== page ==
Basil G. Ijams (Ijames), farmer, soldier, and public official, was born in North Carolina in 1804 and arrived in Texas on February 8, 1835. He joined Stephen F. Austin's army at Gonzales in October 1835 and participated in the siege of Bexar. At the battle of San Jacinto he was second lieutenant of the Second Regiment, Fifth Infantry, Texas Volunteers, under Capt. Thomas H. McIntire. After the Texas Revolution Ijams settled in Colorado County, where, on May 1, 1838, he married Louisa Cunningham. They had five children. The county census of 1840 records that Ijams held title to 410 acres, acted as agent for an additional 1,822 acres held by his wife, and served as administrator of the estate of Robert Cunningham. In 1860 Ijams's real estate holdings were valued at $45,000; he was thus one of the most prosperous residents of the county. By the late 1860s a steam-powered gin and millhouse stood on his property west of Columbus. On February 1, 1841, he became district clerk. On December 30, 1842, President Sam Houston appointed him notary public for Colorado County. In November 1845 Ijams was secretary of a meeting at Columbus to nominate James Pinckney Henderson for governor. On July 13, 1846, he was elected county probate judge. He served single terms as county coroner in 1850, county treasurer in 1854, and county commissioner in 1862. From 1859 to 1866 he was postmaster in the community of Cuba. He died in Colorado County on October 4, 1874.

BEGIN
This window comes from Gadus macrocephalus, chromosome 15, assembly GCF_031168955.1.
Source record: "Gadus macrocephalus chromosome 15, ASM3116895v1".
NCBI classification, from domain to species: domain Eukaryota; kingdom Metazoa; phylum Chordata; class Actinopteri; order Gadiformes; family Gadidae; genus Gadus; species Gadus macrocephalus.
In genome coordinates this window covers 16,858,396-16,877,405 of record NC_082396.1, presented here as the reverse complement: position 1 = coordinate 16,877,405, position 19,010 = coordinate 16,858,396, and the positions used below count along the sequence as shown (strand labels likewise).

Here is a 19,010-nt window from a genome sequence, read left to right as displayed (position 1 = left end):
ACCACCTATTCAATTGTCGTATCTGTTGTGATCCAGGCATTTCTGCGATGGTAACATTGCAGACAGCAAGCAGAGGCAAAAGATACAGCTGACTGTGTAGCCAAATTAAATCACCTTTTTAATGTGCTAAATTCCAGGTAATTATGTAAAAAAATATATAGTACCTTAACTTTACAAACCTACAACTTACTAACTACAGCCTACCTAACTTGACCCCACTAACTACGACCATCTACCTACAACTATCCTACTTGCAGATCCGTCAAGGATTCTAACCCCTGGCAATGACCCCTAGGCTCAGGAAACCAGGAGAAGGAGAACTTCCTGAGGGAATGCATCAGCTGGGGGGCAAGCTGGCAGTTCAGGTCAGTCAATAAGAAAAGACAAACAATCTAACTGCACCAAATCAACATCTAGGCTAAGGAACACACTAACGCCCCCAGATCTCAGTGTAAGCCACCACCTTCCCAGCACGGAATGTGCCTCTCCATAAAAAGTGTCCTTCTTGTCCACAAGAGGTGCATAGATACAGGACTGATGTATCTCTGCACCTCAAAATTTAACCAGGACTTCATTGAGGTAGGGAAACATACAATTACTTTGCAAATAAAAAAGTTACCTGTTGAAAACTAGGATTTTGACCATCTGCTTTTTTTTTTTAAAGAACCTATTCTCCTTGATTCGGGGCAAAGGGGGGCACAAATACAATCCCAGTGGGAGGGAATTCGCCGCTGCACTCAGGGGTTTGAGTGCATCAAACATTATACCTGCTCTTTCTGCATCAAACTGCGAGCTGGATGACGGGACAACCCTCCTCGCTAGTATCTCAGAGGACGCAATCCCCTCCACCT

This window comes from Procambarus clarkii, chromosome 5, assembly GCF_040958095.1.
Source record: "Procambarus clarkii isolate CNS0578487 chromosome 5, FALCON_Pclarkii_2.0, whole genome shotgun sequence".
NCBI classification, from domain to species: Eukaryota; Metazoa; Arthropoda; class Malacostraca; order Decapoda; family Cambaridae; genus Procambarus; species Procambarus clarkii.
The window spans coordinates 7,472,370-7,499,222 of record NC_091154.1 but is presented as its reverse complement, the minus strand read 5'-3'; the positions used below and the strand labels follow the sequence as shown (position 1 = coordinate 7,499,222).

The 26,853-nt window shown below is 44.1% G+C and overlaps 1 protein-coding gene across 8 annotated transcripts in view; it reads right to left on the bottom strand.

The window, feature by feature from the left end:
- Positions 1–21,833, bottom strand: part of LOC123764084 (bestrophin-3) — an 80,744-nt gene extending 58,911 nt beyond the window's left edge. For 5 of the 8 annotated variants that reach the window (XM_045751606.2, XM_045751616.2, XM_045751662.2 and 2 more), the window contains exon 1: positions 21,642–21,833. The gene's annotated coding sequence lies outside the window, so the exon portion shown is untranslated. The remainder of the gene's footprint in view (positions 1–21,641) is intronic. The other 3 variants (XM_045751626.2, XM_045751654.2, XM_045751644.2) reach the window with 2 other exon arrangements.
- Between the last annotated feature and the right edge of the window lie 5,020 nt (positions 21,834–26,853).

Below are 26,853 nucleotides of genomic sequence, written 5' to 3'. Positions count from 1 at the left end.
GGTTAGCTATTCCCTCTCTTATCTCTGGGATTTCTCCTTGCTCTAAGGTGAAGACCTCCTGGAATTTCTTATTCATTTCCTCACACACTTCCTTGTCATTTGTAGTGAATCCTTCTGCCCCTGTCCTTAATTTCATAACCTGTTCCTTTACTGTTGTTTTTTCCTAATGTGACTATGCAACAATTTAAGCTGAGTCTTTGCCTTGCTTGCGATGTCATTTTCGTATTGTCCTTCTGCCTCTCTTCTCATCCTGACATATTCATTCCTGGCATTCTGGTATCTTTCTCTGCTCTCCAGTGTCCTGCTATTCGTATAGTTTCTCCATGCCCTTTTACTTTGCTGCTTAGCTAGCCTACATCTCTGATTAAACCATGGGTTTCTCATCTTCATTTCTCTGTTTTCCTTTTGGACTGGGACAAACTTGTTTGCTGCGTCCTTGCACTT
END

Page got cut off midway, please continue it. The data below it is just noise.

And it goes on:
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Colorado County Historical Commission, Colorado County Chronicles from the Beginning to 1923 (2 vols., Austin: Nortex, 1986). Sam Houston Dixon and Louis Wiltz Kemp, The Heroes of San Jacinto (Houston: Anson Jones, 1932). Amelia W. Williams and Eugene C. Barker, eds., The Writings of Sam Houston, 1813–1863 (8 vols., Austin: University of Texas Press, 1938–43; rpt., Austin and New York: Pemberton Press, 1970).
The following, adapted from the Chicago Manual of Style, 15th edition, is the preferred citation for this entry.
Charles Christopher Jackson,
“Ijams, Basil G.,”
Handbook of Texas Online,
accessed May 23, 2022,
Published by the Texas State Historical Association.
Original Publication Date:
Most Recent Revision Date:
February 1, 1995